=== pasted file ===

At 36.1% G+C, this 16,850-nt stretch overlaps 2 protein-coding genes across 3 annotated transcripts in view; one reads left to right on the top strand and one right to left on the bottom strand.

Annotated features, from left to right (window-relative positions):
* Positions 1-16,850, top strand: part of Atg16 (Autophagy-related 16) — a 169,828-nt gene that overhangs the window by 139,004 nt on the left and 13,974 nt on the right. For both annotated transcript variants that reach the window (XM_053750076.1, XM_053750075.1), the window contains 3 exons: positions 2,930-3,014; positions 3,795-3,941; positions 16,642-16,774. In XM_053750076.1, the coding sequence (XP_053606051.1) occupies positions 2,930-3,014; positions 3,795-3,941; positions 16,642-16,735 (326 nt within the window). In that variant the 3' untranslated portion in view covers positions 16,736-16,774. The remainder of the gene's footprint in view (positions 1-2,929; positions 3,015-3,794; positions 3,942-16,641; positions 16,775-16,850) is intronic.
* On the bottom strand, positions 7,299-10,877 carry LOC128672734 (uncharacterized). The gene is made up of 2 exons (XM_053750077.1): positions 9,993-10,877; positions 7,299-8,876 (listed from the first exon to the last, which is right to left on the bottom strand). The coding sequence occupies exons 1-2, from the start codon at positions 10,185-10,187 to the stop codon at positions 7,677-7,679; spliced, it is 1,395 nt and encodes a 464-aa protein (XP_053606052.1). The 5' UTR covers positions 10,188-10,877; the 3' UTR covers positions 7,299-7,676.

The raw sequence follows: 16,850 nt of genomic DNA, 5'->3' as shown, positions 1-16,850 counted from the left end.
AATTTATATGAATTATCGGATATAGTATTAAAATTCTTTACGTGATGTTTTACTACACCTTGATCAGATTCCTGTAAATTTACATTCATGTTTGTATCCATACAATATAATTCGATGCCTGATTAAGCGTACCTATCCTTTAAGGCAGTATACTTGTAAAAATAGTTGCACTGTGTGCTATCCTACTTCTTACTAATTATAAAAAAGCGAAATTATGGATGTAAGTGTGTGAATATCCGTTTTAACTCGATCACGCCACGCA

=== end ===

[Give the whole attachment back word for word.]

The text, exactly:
At 36.1% G+C, this 16,850-nt stretch overlaps 2 protein-coding genes across 3 annotated transcripts in view; one reads left to right on the top strand and one right to left on the bottom strand.

Annotated features, from left to right (window-relative positions):
* Positions 1-16,850, top strand: part of Atg16 (Autophagy-related 16) — a 169,828-nt gene that overhangs the window by 139,004 nt on the left and 13,974 nt on the right. For both annotated transcript variants that reach the window (XM_053750076.1, XM_053750075.1), the window contains 3 exons: positions 2,930-3,014; positions 3,795-3,941; positions 16,642-16,774. In XM_053750076.1, the coding sequence (XP_053606051.1) occupies positions 2,930-3,014; positions 3,795-3,941; positions 16,642-16,735 (326 nt within the window). In that variant the 3' untranslated portion in view covers positions 16,736-16,774. The remainder of the gene's footprint in view (positions 1-2,929; positions 3,015-3,794; positions 3,942-16,641; positions 16,775-16,850) is intronic.
* On the bottom strand, positions 7,299-10,877 carry LOC128672734 (uncharacterized). The gene is made up of 2 exons (XM_053750077.1): positions 9,993-10,877; positions 7,299-8,876 (listed from the first exon to the last, which is right to left on the bottom strand). The coding sequence occupies exons 1-2, from the start codon at positions 10,185-10,187 to the stop codon at positions 7,677-7,679; spliced, it is 1,395 nt and encodes a 464-aa protein (XP_053606052.1). The 5' UTR covers positions 10,188-10,877; the 3' UTR covers positions 7,299-7,676.

The raw sequence follows: 16,850 nt of genomic DNA, 5'->3' as shown, positions 1-16,850 counted from the left end.
AATTTATATGAATTATCGGATATAGTATTAAAATTCTTTACGTGATGTTTTACTACACCTTGATCAGATTCCTGTAAATTTACATTCATGTTTGTATCCATACAATATAATTCGATGCCTGATTAAGCGTACCTATCCTTTAAGGCAGTATACTTGTAAAAATAGTTGCACTGTGTGCTATCCTACTTCTTACTAATTATAAAAAAGCGAAATTATGGATGTAAGTGTGTGAATATCCGTTTTAACTCGATCACGCCACGCA